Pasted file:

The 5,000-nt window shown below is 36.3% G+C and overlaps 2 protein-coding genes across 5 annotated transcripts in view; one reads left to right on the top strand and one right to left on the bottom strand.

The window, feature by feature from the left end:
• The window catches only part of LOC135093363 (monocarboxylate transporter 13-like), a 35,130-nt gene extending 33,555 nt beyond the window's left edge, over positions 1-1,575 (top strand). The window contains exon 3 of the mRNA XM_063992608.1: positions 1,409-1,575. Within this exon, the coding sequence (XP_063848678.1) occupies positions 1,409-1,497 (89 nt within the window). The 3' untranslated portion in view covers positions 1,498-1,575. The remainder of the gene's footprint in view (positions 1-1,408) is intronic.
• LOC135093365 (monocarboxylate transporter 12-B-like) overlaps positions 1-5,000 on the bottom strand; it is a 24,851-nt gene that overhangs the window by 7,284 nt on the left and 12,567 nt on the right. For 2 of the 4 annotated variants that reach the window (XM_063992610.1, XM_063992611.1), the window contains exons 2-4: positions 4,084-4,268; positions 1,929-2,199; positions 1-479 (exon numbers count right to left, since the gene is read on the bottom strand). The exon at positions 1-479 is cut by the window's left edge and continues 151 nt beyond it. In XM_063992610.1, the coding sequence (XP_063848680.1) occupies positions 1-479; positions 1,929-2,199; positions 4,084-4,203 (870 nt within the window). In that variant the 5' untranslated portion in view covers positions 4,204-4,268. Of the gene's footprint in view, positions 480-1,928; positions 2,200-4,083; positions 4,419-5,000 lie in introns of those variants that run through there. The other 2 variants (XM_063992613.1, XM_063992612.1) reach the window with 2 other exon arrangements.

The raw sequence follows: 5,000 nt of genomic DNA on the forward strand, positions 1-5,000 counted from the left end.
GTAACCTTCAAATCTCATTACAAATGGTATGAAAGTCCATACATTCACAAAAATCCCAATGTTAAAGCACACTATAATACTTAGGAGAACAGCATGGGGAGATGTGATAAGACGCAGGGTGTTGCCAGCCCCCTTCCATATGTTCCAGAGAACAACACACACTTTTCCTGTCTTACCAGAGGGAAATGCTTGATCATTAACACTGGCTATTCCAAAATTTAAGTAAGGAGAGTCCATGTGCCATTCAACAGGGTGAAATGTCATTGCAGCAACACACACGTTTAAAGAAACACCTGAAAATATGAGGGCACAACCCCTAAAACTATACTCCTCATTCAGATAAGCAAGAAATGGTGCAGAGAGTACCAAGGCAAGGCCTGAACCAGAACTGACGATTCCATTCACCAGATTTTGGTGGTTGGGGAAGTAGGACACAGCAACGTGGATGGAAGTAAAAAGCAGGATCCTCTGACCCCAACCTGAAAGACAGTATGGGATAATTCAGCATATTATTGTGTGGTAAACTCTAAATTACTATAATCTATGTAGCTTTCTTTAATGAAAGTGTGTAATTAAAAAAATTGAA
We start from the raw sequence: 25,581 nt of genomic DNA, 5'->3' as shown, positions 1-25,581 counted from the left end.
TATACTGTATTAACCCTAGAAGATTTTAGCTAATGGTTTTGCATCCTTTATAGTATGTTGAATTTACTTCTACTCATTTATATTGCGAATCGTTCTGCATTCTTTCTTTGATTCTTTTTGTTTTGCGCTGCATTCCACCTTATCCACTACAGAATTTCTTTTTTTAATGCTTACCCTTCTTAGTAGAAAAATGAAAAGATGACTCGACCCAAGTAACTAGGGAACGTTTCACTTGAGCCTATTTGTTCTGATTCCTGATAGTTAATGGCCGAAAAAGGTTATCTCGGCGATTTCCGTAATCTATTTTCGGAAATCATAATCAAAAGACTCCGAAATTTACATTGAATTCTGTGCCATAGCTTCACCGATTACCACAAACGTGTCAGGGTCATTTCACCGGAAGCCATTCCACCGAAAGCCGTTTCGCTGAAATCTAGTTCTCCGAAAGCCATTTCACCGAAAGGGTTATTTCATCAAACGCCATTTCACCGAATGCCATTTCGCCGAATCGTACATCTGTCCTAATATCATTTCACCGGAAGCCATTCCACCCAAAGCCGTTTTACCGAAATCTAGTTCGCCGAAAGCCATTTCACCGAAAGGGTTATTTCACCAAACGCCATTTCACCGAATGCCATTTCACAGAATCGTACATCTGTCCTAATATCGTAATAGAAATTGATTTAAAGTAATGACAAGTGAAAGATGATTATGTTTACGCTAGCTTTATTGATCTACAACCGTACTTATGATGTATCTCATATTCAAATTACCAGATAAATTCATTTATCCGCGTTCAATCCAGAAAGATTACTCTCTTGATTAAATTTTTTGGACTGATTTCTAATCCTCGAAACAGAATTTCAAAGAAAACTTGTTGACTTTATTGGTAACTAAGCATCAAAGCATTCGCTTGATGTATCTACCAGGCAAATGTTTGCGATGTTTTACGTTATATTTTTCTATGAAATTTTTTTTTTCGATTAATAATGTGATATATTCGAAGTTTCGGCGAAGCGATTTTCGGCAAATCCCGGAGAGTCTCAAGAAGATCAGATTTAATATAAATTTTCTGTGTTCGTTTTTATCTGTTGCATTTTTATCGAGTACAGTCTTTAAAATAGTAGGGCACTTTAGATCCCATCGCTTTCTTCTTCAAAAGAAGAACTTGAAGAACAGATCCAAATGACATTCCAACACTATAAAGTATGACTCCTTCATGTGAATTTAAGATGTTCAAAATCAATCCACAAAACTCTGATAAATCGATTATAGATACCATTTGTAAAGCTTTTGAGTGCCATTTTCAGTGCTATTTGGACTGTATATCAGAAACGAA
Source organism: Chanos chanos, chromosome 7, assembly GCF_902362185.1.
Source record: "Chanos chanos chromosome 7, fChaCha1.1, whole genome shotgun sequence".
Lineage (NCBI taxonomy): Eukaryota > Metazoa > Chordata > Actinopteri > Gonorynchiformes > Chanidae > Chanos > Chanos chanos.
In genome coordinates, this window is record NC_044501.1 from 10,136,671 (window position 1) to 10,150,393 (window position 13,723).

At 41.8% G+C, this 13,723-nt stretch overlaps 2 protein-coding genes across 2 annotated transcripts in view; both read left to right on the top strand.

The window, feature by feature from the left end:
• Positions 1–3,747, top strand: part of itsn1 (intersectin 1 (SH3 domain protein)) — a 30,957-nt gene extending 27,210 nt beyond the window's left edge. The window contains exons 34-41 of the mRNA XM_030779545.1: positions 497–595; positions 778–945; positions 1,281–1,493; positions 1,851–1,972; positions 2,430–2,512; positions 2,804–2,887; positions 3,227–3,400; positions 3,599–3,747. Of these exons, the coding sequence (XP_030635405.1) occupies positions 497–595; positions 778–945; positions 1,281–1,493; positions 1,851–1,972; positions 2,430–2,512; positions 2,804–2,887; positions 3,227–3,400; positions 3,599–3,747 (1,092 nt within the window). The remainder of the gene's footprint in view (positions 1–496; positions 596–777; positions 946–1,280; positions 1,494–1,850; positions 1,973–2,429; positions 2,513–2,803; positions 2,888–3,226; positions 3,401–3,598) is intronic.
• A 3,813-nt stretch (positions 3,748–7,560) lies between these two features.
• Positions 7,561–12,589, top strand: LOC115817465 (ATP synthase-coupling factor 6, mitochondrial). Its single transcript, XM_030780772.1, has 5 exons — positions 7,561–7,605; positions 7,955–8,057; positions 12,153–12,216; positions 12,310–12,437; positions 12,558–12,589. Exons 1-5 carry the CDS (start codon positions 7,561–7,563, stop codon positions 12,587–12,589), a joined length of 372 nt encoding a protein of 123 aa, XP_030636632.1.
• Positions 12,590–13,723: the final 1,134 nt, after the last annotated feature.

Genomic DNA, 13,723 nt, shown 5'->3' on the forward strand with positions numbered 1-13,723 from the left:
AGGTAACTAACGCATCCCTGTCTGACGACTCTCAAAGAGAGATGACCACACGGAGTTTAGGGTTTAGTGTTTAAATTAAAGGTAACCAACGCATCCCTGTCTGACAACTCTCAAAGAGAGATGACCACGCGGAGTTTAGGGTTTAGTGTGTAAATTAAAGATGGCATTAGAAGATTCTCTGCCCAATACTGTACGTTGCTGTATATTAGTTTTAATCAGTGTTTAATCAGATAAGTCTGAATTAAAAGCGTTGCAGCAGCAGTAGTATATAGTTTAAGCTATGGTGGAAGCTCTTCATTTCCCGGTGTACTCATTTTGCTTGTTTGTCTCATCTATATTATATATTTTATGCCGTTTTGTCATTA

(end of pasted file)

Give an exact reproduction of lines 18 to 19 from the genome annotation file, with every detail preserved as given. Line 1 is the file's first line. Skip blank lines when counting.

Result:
• Positions 12,590–13,723: the final 1,134 nt, after the last annotated feature.

Genomic DNA, 13,723 nt, shown 5'->3' on the forward strand with positions numbered 1-13,723 from the left: